from Michael Stipe’s instagram
It’s not hard to imagine that someone as influential as David Bowie would have an impact on music in Athens. You can’t swing a guitar around without hitting someone who could pluck out “Space Oddity” or at the very least spout every line from Labyrinth. But our departed Starman had a more than a few connections to the Classic City.
Let’s start with one of the big diamond dogs: R.E.M.
Anyone who’s seen Velvet Goldmine knows that the fictional Brian Slade is a stand in for Bowie, but did you know that Michael Stipe acted as a producer for the film?
And you should be familiar with R.E.M.’s covers of Bowie penned songs such as Iggy Pop’s “Funtime.” Stipe would often quote from “Diamond Dogs” during the band’s 1987 tour. But this is probably my favorite at this point in time.
You can also guess that some of Stipe’s stage personas had a bit of Bowie. And when someone like Scott McCaughey of the Young Fresh Fellows is a side musician for your group, you’re bound to have a few Bowie influences floating around at all times.
So let’s move along to another local group: Pylon
It was quietly released a while back in 2012 but “The First Time I Heard David Bowie” included a small selection from Vanessa. In one section she writes
“David Bowie first entered my awareness via the radio version of Space Oddity. It was easy to imagine that I was an astronaut, singing along while driving to my part-time job. My car was a sort of tin can and there was nothing I could do.”
Naturally this brings us to The B-52s.
While Bowie had been in business for years before the B’s released “Rock Lobster”, the artists shared an appreciation for the zany. Take a look sometime at the costumes Bowie employed in his early days and the crazy makeup and dresses of the B’s. There’s definitely a kinship there.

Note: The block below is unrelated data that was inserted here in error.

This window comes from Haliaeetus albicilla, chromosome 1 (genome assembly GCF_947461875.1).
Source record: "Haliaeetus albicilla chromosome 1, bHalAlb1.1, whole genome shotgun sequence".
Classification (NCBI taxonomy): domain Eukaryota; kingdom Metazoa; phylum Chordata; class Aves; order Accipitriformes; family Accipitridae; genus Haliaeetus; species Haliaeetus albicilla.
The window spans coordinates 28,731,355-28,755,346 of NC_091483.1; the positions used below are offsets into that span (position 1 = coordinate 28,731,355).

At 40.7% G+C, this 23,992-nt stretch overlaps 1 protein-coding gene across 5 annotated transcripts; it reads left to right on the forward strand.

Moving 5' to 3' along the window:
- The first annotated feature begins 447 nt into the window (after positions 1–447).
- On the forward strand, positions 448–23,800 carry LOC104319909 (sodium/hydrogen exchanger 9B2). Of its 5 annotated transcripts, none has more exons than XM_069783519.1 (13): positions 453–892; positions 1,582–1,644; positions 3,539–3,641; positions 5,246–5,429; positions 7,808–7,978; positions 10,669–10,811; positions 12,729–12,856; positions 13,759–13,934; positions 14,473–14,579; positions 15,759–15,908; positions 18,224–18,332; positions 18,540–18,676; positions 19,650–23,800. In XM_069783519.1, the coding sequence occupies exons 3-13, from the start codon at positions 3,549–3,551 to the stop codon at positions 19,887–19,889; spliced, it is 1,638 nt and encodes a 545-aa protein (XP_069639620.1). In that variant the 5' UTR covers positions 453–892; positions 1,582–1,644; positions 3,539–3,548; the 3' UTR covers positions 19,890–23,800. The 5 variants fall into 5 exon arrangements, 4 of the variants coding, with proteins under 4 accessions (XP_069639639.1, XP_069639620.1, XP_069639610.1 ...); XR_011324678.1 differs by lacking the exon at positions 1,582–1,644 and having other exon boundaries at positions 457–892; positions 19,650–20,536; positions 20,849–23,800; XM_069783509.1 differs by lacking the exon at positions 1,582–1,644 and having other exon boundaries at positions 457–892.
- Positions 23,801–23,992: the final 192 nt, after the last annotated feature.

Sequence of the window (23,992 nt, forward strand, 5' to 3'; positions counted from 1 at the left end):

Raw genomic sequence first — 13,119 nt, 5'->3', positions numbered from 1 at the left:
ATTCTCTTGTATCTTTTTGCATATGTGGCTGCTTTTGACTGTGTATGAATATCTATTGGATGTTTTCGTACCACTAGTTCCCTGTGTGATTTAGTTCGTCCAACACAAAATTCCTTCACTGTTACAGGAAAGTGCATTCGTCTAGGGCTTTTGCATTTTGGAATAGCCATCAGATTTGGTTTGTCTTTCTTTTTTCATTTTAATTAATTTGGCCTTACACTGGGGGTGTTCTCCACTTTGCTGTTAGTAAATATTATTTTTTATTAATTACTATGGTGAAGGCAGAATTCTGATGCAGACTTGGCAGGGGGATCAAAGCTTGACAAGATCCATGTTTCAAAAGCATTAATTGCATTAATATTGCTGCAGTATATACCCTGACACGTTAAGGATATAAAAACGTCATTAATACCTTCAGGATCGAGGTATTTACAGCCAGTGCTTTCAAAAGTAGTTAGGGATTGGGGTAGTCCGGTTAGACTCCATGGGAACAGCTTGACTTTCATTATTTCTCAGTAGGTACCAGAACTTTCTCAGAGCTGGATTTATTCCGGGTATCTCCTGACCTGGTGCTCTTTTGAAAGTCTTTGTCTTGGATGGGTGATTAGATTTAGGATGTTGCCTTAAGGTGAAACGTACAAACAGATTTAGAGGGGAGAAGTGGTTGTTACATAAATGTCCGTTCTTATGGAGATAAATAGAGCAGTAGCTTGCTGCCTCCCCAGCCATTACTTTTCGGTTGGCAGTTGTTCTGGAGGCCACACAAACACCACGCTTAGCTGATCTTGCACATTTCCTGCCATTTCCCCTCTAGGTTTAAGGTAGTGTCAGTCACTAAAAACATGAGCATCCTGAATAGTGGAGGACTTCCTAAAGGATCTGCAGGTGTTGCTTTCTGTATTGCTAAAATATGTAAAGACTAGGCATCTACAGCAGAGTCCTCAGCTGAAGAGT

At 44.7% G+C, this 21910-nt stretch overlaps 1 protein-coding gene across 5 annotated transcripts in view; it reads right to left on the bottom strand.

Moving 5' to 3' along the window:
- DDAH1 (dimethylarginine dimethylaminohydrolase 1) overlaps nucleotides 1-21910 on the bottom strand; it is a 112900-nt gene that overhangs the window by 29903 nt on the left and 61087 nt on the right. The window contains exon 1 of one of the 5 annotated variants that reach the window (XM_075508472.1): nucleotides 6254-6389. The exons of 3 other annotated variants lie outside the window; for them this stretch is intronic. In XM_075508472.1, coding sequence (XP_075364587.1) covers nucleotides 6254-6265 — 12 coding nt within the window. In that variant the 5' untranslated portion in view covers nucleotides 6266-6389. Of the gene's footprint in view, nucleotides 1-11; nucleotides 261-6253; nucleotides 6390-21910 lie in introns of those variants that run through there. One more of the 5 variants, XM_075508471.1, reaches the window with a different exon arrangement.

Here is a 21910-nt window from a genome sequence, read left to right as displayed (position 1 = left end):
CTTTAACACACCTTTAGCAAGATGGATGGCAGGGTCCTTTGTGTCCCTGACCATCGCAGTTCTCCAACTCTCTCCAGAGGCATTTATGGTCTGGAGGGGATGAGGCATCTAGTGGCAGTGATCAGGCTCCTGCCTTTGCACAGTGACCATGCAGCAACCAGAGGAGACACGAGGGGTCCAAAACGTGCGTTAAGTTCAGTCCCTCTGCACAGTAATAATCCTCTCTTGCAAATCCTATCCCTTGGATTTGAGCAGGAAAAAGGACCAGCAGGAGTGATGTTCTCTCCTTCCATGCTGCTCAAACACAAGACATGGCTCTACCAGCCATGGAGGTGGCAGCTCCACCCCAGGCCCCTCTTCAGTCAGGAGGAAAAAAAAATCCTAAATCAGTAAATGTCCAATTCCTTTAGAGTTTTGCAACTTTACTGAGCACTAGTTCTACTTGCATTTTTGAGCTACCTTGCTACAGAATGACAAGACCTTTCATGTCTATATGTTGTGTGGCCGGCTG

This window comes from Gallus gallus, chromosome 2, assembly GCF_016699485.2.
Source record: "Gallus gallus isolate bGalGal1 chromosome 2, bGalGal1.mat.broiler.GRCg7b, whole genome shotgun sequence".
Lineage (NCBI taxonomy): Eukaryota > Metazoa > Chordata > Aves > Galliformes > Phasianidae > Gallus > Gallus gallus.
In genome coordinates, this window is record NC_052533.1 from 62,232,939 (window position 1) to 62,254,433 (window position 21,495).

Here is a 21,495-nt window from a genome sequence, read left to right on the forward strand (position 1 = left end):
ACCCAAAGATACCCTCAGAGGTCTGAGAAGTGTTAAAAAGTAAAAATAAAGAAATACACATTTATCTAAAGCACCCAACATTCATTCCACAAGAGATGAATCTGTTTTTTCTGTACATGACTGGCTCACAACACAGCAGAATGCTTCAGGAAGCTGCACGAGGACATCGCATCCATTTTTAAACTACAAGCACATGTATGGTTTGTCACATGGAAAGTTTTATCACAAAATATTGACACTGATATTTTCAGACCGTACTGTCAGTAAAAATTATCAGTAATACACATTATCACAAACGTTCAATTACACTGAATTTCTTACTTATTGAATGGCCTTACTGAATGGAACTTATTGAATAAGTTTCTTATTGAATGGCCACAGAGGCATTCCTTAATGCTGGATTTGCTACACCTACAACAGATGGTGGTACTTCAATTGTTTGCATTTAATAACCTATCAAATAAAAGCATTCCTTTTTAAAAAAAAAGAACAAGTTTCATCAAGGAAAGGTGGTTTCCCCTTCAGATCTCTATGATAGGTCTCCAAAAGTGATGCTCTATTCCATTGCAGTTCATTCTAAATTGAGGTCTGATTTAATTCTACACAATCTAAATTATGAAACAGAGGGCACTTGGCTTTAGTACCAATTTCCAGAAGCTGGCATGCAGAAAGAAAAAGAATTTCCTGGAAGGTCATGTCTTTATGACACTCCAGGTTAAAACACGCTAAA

For a more solid connection, you need only to look at the number one most underrated musician in the world, Nile Rodgers. In 1983, Rodgers produced “China Girl,” “Modern Love,” and most notably, “Let’s Dance.” All of them hits for sure. A few years later in 1989, the B-52s biggest album Cosmic Thing came out featuring guitar work and production from Nile. It’s no coincidence that the album was also well received. Pierson also sang on “Candy” by Iggy Pop but that’s more of a Six Degrees of Separation thing than a direct connection. It should also be noted that the two bands both toured with drummer Sterling Campbell (who left the B’s for Bowie, I think…)
And have you seen this Elf Power performance of “Queen Bitch”?
So you can see that Athens has quite a few connections to our now dearly departed starman.It’s not surprising in the least that his death has hit our little burg quite hard. If you’re up for it, there’s a screening of Labyrinth and The Man Who Fell to Earth on Saturday at the Georgia Theatre (Free!). And tickets are already on sale for “A Night of David Bowie” next Thursday at the GATH ($10). Maybe I’ll see ya there.
Flagpole gathered a few words from local musicians if you want to check it out here.
Personally, I never knew how deeply ingrained Bowie was in my psyche until now. When did I pick up all these Bowie related shirts? Why do I know how to play “Life on Mars?” on piano? What do you mean I ran around singing “Let’s Dance” as a kid? Just goes to show that sometimes the best legacies are the ones that you don’t even realize you’re living after the person is gone. Goodbye Bowie.